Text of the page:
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The First Sukkah?



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The First Sukkah?






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The First Sukkah?


The First Sukkah?

Hut made of palm leaves. Wikimedia

Part 1

Ezra and Nehemiah

Firsts are exciting. It turns out that this maxim applies to the biblical description of the first celebration of Sukkot with actual sukkot (booths). The Book of Ezra-Nehemiah describes a public Torah reading where Ezra the scribe reads the Torah before the assembled Judean people. The reading begins on the first of the seventh month (Rosh Hashanah). On the second day, the leaders of the community learn with Ezra and discover the passage about Sukkot in Leviticus is read. It elicits a surprising reaction.

יג וּבַיּוֹם הַשֵּׁנִי נֶאֶסְפוּ רָאשֵׁי הָאָבוֹת לְכָל הָעָם הַכֹּהֲנִים וְהַלְוִיִּם אֶל עֶזְרָא הַסֹּפֵר וּלְהַשְׂכִּיל אֶל דִּבְרֵי הַתּוֹרָה.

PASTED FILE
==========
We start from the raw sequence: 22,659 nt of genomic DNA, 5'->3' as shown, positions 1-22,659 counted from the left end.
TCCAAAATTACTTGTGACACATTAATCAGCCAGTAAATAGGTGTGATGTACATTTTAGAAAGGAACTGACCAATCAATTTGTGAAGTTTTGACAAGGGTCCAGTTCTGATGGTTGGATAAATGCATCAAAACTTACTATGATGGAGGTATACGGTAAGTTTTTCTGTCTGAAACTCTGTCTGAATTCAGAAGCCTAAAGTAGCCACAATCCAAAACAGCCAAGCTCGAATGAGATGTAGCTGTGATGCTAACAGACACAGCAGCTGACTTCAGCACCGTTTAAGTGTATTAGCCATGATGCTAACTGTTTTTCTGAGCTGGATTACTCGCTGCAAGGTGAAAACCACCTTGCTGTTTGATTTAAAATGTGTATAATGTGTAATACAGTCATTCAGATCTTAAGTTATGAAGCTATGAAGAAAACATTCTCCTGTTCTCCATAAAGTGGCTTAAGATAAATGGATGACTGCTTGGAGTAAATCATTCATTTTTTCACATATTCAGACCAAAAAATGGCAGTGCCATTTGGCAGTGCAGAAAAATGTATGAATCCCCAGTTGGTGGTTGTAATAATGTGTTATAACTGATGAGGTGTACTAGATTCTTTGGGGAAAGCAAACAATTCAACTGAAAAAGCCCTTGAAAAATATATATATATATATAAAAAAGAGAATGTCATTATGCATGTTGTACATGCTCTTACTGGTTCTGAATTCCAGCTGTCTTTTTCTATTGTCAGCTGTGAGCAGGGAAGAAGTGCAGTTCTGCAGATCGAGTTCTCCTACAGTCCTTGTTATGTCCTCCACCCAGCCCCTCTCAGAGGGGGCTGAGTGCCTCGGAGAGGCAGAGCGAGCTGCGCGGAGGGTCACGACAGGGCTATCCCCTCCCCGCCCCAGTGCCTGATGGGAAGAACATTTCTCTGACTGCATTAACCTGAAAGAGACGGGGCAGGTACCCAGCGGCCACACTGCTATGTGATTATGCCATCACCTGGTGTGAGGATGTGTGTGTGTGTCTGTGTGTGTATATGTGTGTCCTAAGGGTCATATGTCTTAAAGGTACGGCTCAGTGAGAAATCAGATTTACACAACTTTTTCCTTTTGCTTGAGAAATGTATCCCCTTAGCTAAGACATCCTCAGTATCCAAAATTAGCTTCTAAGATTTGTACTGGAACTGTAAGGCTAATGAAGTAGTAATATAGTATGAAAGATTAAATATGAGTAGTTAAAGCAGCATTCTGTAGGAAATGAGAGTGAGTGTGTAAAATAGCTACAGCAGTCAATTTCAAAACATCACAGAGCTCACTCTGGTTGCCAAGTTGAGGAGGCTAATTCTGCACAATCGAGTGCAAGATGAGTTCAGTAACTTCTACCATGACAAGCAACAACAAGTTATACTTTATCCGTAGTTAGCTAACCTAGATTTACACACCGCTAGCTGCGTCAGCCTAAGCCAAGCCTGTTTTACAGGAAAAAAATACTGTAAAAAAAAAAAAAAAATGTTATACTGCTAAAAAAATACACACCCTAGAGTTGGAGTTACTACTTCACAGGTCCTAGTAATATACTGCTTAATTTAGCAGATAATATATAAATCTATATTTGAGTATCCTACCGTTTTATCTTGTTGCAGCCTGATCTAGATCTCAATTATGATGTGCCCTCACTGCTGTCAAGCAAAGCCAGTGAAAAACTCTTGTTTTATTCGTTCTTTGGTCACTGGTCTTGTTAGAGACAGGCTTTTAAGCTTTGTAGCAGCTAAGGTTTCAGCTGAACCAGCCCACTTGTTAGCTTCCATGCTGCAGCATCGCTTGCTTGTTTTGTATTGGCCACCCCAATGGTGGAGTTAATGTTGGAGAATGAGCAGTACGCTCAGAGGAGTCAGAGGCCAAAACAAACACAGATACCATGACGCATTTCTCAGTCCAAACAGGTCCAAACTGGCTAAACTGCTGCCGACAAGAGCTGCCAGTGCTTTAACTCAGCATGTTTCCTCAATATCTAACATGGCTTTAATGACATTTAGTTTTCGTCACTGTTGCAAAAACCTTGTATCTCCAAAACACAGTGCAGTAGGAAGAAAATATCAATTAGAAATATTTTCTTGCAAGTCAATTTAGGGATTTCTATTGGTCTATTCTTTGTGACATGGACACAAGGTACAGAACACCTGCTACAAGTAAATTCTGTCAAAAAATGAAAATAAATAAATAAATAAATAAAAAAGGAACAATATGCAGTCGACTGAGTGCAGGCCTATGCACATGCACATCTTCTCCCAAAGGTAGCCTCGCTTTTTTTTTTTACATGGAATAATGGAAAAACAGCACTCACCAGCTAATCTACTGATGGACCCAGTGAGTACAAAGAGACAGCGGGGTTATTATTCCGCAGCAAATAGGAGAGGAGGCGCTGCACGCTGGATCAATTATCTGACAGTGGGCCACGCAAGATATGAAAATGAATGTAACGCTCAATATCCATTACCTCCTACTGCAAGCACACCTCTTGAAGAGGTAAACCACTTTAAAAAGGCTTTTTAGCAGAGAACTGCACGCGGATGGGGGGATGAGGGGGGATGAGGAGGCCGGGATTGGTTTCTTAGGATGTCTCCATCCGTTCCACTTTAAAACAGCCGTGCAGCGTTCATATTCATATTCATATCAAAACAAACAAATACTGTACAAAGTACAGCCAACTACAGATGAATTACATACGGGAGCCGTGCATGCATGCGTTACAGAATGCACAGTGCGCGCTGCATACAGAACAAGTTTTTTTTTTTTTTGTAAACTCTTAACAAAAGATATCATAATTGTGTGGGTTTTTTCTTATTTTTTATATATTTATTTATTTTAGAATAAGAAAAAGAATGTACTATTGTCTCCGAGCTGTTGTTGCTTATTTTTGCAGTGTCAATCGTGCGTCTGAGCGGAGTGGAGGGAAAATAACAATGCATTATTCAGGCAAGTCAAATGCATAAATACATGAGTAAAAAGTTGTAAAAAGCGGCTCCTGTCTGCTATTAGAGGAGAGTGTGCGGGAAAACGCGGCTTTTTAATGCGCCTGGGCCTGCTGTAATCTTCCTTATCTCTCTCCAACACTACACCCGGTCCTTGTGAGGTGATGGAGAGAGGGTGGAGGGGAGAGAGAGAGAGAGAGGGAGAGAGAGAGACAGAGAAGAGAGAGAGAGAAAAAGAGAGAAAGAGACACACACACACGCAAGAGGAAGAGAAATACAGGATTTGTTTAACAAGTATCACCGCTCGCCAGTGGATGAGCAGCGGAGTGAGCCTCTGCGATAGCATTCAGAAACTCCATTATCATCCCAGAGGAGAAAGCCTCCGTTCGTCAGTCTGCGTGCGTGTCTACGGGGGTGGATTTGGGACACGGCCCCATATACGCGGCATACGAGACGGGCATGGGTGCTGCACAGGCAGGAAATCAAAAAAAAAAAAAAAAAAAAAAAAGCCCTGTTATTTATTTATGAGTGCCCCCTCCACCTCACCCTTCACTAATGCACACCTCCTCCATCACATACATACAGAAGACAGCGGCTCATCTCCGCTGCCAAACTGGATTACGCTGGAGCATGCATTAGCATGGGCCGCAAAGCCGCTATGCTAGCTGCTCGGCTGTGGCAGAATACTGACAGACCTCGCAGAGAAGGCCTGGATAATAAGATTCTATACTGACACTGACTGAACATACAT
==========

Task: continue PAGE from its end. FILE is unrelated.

13 On the second day, the heads of the clans of all the people and the priests and Levites gathered to Ezra the scribe to study the words of the Teaching.
יד וַיִּמְצְאוּ כָּתוּב בַּתּוֹרָה אֲשֶׁר צִוָּה יְהוָה בְּיַד מֹשֶׁה אֲשֶׁר יֵשְׁבוּ בְנֵי יִשְׂרָאֵל בַּסֻּכּוֹת בֶּחָג בַּחֹדֶשׁ הַשְּׁבִיעִי. טו וַאֲשֶׁר יַשְׁמִיעוּ וְיַעֲבִירוּ קוֹל בְּכָל עָרֵיהֶם וּבִירוּשָׁלַ‍ִם לֵאמֹר צְאוּ הָהָר וְהָבִיאוּ עֲלֵי זַיִת וַעֲלֵי עֵץ שֶׁמֶן וַעֲלֵי הֲדַס וַעֲלֵי תְמָרִים וַעֲלֵי עֵץ עָבֹת לַעֲשֹׂת סֻכֹּת כַּכָּתוּב.
14 They found written in the Teaching that the Lord had commanded Moses that the Israelites must dwell in booths during the festival of the seventh month, 15 and that they must announce and proclaim throughout all their towns and Jerusalem as follows, “Go out to the mountains and bring leafy branches of olive trees, pine trees, myrtles, palms and [other] leafy trees to make booths, as it is written.”